The difference between a content writer and a copywriter

A Content Writer and a Copywriter is exactly the same thing, right? They both compose words used in offline and web content, so surely they are just fancy names for what’s basically a writer?

In actual fact, they are very different. They both act as a cornerstone for another; consider these as two distinct faces of the same coin, as though there are similarities in both skill sets, there are also some clear differences.

From a traditional marketing standpoint, the answer is fairly simple. Let’s explore…

What is a Content Writer?

Quite simply, they compose content. Although there must be more to them than that, surely? Well, yes, Content Writers create an array of different content types using written word; typically long-form, rich-content which is search engine optimised.


When a Content Writer creates digital ┬ácontent, they are most likely considering using keywords, Meta, and the way that links and shares to the item will enhance the content. A Content Writer may also be understood to make ‘evergreen content’; posts, blog posts, newspaper pieces, magazine features, whitepapers and some other kinds of long-form, content.

Content Writers are very journalistic in nature, with editorial copy in their remit, generally writing content with longer word counts and intricate details — those authoritative pieces function better when being shared online also.

And how, you might be wondering, is that any different from a Copywriter?

What’s a Copywriter?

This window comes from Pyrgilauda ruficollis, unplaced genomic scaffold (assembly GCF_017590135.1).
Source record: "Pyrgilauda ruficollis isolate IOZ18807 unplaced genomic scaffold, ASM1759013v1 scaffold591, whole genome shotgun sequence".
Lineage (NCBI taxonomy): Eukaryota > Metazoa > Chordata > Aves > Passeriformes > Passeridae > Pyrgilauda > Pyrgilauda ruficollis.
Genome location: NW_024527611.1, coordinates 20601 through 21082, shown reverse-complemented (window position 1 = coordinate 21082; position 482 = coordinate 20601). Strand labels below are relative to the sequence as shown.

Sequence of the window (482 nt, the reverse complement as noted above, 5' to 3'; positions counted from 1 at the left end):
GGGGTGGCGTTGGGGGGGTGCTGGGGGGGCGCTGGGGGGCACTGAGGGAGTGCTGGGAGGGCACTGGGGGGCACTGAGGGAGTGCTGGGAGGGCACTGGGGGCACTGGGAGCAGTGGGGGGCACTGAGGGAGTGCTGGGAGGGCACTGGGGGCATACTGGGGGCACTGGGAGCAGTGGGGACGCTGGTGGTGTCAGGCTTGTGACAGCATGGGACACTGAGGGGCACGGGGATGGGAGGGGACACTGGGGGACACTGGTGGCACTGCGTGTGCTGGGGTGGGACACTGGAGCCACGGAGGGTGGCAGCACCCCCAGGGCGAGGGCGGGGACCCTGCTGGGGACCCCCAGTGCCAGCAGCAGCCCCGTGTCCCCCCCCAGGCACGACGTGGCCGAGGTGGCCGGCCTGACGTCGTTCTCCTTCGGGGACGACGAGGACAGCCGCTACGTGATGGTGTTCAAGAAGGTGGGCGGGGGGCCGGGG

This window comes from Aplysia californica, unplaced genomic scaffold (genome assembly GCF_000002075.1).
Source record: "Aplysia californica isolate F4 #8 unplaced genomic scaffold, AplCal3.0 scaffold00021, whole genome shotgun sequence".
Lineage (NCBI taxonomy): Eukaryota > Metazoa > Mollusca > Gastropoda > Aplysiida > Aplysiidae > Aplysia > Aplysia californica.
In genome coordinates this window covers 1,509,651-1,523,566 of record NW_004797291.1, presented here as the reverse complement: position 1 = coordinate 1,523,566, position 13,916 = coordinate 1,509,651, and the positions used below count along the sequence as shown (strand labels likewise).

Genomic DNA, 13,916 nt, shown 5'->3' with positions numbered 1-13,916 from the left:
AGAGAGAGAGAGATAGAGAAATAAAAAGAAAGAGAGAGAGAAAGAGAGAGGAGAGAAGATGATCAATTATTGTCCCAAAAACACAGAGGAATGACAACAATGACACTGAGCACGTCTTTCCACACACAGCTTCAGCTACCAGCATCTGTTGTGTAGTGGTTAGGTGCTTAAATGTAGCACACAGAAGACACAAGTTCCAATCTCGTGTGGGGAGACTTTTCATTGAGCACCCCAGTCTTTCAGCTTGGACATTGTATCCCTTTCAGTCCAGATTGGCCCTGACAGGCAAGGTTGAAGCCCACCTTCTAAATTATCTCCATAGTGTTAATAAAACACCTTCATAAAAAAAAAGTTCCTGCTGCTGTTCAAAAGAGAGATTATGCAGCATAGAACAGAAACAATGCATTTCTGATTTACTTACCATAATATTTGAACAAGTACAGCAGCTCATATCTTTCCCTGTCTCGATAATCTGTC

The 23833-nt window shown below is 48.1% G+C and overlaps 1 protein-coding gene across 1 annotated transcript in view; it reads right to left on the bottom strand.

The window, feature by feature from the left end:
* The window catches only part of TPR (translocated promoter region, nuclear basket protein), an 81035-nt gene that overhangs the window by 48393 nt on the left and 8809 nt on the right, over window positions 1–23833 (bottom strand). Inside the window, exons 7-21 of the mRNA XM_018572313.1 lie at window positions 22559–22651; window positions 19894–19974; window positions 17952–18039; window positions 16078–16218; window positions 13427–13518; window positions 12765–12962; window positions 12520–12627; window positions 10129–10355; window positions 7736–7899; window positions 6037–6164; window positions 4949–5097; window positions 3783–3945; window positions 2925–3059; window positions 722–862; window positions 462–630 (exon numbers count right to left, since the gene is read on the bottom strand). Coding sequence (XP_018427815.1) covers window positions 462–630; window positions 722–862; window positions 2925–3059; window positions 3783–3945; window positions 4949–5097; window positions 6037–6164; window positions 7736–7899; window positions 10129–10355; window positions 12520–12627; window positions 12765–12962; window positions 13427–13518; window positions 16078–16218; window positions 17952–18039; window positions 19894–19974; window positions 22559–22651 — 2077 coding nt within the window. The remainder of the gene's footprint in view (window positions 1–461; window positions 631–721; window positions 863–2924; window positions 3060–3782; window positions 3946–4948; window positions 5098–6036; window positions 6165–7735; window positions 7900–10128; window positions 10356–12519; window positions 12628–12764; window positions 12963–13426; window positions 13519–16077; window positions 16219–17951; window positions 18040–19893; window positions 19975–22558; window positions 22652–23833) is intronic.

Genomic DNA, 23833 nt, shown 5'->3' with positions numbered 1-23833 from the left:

A Copywriter is of a similar vein because they also write copy. But, Copywriters are usually employed as advertising vehicles, typically specialising in short-form copy, like straplines, headlines or media ads.

Now that is not to say that Copywriters should not have long-form copy in their toolbox. In actuality, what we’re seeing is a transition of Copywriters to internet writers in advertising, such as display advertising, making a much more powerful online presence.

Copywriters are praised for the creation and ideation of phrases in campaigns, where the advertising material is used to convince an individual or a group to think or behave in a specific way. This is usually accomplished in short-form copy or storytelling, evoking emotion and a personal connection with the viewer; it also lends itself to a funny or jovial tone — ideal for straplines or headers. In actuality, for a Copywriter, brevity is crucial.

That being said, there’s a cross within remits.

How Do Content Writers and Copywriters Work?

Arguably, they are two of the same and in no uncertain terms is one simpler than the other as a profession. However, there are definitely differences that appear to get overlooked and these could be convenient if you’re trying to hire a writer for particular work.

Nowadays, it’s imperative to be well versed in both.

Further differences between the two lie with deadlines. Even though this isn’t always the case, Content Writers seem to have more lead-times than Copywriters. Their work is due to well-planned content with the support of road maps, timelines, content calendars and such. Whereas a Copywriter can be called on at the last minute to offer copy. Whilst being reactive and agile should maintain both skill sets, Copywriters are less likely to plan in their workload as concisely as a Content Writer.

In saying this, Content Writers should keep working to tight deadlines as part of their skill set and Copywriters on the other hand, may not always have the luxury of a working extension.

Moving forward, Content Writers and Copywriters should work arm in arm to form traffic, create relationships with clients and consumers and build the brand. So, although they have slightly different responsibilities, it is paramount to include them both when building sites. However, since Copywriters develop to combine strategic writing with great content, they might just have the best of both worlds. As the expression Content Writer remains in its infancy, perhaps we will continue to see a cross over as it evolves.